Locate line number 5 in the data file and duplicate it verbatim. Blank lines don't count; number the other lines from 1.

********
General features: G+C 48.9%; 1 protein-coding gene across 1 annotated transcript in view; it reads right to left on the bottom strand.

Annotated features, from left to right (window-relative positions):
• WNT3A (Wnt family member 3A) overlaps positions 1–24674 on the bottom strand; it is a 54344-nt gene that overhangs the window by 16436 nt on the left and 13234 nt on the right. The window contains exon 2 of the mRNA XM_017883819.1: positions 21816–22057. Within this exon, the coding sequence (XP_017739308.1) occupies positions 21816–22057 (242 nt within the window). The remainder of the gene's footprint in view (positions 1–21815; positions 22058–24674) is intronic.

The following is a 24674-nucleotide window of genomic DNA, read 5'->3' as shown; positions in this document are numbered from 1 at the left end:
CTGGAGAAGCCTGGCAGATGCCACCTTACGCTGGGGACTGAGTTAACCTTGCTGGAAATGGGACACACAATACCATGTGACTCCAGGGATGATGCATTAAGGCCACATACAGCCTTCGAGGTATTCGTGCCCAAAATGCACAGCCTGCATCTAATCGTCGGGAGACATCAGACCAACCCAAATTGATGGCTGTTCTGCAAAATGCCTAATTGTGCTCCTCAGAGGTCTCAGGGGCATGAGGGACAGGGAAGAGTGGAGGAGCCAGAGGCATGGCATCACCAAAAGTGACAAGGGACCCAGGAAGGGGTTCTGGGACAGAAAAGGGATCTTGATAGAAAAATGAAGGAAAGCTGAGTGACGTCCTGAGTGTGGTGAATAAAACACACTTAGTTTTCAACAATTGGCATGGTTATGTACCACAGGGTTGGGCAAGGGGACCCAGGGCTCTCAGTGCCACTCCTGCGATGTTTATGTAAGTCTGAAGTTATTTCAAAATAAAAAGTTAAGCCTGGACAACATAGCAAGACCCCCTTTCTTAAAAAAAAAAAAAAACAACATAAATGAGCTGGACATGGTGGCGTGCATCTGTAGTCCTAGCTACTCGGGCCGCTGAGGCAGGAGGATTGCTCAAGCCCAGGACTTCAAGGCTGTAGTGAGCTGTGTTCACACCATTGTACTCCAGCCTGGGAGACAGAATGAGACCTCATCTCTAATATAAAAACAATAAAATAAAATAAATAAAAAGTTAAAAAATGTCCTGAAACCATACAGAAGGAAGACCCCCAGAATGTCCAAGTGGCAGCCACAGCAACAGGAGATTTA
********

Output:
CTGGAGAAGCCTGGCAGATGCCACCTTACGCTGGGGACTGAGTTAACCTTGCTGGAAATGGGACACACAATACCATGTGACTCCAGGGATGATGCATTAAGGCCACATACAGCCTTCGAGGTATTCGTGCCCAAAATGCACAGCCTGCATCTAATCGTCGGGAGACATCAGACCAACCCAAATTGATGGCTGTTCTGCAAAATGCCTAATTGTGCTCCTCAGAGGTCTCAGGGGCATGAGGGACAGGGAAGAGTGGAGGAGCCAGAGGCATGGCATCACCAAAAGTGACAAGGGACCCAGGAAGGGGTTCTGGGACAGAAAAGGGATCTTGATAGAAAAATGAAGGAAAGCTGAGTGACGTCCTGAGTGTGGTGAATAAAACACACTTAGTTTTCAACAATTGGCATGGTTATGTACCACAGGGTTGGGCAAGGGGACCCAGGGCTCTCAGTGCCACTCCTGCGATGTTTATGTAAGTCTGAAGTTATTTCAAAATAAAAAGTTAAGCCTGGACAACATAGCAAGACCCCCTTTCTTAAAAAAAAAAAAAAACAACATAAATGAGCTGGACATGGTGGCGTGCATCTGTAGTCCTAGCTACTCGGGCCGCTGAGGCAGGAGGATTGCTCAAGCCCAGGACTTCAAGGCTGTAGTGAGCTGTGTTCACACCATTGTACTCCAGCCTGGGAGACAGAATGAGACCTCATCTCTAATATAAAAACAATAAAATAAAATAAATAAAAAGTTAAAAAATGTCCTGAAACCATACAGAAGGAAGACCCCCAGAATGTCCAAGTGGCAGCCACAGCAACAGGAGATTTA